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    You could start with the first two posts in this thread: https://www.physicsforums.com/threads/what-is-a-photon.879128/

    If you aren't up for digging through that much math, an easy answer is to say that light is electromagnetic waves and photons only come into the picture during the interaction between these waves and matter. It turns out that the electromagnetic waves always deliver their energy in discrete amounts at a single point; and when that happens we say "a photon landed there".
  6. Nov 24, 2016 #5
    What about when a free electron gets accelerated by an EM wave? Is that still a quantized interaction?

    Aka what if an electron was located on the plane of the photons electric field, it would be accelerated according to F=qE?
  7. Nov 24, 2016 #6


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    Eleven minutes might not have been long enough to look carefully at those two references....

    Yes, an electron in an electrical field is accelerated according to ##\vec{F}=-q\vec{E}##. However, it makes very little sense to talk of "the photon's electric field" in this situation. We have an electromagnetic wave, and that's all we need to calculate the interaction between it and the electron. Photons only come into the picture if we want a complete quantum electrodynamics treatment of the interaction, and that can't be done in English; it needs far more math than fits in a B-level thread. (And we'd end up with the same answer anyway - quantum electrodynamics reduces to classical electrodynamics whenever the quantum effects are small enough to ignore).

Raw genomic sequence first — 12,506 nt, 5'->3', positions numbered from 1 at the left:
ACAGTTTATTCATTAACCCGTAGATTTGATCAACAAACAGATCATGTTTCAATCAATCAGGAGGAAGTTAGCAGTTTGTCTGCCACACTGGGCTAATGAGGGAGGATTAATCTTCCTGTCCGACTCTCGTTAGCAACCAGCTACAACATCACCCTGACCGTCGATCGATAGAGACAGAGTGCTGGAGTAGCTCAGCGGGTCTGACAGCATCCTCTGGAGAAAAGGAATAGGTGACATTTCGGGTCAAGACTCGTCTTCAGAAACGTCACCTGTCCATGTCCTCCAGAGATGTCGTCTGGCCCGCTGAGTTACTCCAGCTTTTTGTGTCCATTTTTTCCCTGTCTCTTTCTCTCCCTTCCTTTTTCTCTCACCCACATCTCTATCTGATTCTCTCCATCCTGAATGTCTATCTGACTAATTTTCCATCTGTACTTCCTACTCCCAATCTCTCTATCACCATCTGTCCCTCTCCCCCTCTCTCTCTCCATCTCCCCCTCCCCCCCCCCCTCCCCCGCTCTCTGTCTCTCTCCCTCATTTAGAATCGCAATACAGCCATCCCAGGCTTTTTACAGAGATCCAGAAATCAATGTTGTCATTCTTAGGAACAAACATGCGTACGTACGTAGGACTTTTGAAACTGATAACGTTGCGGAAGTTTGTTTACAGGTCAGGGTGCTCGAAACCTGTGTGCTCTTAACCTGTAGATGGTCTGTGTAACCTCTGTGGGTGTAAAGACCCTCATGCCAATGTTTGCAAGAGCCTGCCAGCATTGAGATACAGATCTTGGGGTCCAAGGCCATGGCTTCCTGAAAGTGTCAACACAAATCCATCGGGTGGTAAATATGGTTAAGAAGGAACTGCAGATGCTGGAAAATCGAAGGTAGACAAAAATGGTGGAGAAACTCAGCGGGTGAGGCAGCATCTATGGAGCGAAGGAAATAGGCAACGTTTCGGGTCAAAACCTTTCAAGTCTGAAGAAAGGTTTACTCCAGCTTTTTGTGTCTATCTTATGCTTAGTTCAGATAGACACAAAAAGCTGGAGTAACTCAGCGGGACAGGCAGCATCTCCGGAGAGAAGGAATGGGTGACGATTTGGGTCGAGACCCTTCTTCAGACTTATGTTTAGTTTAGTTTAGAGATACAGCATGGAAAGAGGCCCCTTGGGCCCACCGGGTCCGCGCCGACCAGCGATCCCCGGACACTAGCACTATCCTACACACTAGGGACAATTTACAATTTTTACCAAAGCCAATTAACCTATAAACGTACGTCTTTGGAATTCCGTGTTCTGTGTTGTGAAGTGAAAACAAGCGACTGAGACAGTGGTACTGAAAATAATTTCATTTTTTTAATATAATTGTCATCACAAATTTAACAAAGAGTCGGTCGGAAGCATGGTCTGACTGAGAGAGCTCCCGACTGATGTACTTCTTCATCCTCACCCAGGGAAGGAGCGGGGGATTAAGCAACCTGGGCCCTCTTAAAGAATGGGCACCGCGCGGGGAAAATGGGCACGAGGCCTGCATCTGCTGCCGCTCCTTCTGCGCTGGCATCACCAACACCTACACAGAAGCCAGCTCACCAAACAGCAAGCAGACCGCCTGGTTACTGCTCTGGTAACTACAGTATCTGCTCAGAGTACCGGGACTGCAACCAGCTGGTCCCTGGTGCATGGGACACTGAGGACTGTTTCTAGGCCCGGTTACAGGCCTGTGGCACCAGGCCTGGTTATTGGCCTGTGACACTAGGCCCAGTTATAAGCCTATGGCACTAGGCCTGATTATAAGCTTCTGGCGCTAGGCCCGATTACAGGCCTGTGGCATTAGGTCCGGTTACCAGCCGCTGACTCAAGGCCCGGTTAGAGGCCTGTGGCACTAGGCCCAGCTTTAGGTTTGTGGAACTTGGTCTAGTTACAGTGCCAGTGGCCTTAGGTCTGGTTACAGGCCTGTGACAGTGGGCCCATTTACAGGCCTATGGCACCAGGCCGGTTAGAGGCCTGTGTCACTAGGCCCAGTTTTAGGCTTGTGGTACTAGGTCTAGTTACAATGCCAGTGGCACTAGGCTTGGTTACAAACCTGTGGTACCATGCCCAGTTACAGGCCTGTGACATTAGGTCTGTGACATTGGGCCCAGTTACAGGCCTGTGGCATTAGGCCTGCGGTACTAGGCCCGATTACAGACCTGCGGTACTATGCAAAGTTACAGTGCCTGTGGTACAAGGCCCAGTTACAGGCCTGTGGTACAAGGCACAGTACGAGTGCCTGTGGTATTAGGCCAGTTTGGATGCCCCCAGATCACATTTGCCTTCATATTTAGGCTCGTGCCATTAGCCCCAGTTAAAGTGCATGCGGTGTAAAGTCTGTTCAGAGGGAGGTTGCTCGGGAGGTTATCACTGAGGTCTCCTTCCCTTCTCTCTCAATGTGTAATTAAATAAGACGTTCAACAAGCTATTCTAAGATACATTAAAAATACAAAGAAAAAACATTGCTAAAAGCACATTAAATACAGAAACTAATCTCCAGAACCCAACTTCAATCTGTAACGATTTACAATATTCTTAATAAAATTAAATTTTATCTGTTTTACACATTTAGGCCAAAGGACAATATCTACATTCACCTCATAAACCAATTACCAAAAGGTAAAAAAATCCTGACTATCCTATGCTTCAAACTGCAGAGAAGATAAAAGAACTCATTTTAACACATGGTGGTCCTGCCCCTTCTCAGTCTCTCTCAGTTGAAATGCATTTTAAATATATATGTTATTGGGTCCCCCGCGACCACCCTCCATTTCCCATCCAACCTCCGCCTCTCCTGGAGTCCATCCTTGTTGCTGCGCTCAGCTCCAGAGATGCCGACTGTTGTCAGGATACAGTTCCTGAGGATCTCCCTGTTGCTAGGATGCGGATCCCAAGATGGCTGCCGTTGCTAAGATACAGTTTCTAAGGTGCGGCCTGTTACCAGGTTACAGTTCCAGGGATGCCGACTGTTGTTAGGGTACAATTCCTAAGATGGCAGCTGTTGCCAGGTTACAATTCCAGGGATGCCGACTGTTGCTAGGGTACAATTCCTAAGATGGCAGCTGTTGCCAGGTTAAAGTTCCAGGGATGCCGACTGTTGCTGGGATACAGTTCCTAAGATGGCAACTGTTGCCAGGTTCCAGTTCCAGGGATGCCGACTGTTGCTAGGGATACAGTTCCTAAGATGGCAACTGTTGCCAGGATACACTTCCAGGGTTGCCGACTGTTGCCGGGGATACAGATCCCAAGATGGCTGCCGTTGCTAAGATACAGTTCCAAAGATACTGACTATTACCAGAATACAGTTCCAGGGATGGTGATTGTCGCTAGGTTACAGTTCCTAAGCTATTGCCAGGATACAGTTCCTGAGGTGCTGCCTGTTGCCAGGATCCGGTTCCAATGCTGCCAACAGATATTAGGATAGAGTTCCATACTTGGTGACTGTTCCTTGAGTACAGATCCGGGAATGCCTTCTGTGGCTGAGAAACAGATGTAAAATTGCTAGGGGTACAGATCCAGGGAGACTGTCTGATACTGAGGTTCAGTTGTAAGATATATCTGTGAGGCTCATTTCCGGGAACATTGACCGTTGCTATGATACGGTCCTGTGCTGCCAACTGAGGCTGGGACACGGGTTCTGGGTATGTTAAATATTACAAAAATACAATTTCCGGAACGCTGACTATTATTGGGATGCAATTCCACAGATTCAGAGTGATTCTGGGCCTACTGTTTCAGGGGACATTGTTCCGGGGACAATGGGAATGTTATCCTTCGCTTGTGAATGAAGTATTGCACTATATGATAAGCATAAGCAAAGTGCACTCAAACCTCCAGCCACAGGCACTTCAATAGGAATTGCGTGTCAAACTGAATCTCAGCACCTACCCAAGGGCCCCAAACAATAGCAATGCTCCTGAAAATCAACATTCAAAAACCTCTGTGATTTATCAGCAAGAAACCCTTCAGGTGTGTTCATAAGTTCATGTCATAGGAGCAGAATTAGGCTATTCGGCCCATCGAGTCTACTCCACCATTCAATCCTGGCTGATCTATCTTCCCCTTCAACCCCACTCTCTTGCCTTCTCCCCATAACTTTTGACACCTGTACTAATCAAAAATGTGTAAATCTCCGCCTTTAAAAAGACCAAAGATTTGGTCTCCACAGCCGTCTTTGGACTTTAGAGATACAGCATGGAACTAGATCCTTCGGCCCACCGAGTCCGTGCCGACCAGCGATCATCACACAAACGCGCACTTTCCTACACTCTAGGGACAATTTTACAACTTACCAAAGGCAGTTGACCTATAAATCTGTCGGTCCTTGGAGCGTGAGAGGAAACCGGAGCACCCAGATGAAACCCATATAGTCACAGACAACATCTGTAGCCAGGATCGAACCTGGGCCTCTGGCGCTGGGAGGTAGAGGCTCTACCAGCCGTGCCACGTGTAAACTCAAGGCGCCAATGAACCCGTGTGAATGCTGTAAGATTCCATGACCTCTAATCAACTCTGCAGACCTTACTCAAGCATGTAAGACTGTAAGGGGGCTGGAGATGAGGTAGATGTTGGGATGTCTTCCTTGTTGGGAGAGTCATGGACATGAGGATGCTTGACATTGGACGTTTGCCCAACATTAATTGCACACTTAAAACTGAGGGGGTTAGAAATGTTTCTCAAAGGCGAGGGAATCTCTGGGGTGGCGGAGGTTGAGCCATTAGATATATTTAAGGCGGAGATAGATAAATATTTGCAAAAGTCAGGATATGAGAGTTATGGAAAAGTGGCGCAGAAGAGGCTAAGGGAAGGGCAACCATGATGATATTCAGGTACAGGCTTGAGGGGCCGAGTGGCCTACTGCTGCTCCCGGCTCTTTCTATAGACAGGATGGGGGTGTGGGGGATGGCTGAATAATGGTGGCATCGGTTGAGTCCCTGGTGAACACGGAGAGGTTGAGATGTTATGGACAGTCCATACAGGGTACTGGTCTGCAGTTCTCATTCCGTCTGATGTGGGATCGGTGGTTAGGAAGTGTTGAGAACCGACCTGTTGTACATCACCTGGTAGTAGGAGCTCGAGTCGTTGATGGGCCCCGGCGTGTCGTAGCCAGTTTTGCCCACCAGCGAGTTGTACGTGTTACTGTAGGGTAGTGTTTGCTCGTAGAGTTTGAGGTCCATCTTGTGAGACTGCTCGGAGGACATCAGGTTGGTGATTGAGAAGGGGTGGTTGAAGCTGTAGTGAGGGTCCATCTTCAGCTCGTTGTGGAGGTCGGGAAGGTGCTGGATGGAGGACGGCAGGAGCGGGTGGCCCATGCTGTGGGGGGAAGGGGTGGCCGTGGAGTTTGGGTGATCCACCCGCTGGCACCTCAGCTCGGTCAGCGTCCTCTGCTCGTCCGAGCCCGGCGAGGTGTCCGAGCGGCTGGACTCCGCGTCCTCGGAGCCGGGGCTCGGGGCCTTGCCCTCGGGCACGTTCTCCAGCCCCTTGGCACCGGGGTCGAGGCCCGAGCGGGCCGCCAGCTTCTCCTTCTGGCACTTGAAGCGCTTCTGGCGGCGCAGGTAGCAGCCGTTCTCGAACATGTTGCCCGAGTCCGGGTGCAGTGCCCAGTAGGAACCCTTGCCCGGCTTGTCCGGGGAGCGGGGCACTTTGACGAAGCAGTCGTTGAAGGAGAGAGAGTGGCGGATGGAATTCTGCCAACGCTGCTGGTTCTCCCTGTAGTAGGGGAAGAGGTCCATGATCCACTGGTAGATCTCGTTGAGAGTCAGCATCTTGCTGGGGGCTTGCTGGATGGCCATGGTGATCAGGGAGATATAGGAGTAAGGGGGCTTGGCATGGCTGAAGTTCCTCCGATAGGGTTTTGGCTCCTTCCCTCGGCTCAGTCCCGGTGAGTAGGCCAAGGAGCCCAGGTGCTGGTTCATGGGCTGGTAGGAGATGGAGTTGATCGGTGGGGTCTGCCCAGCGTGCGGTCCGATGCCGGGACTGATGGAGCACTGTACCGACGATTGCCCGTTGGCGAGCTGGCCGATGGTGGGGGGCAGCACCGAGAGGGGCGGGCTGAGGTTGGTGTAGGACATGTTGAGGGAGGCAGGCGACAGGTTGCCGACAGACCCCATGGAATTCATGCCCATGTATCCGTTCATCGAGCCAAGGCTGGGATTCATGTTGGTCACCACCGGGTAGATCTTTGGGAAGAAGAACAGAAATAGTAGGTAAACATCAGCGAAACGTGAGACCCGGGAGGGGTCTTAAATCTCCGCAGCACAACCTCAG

8. Nov 24, 2016 #7
    I'll look at it, sorry I am just about to sleep.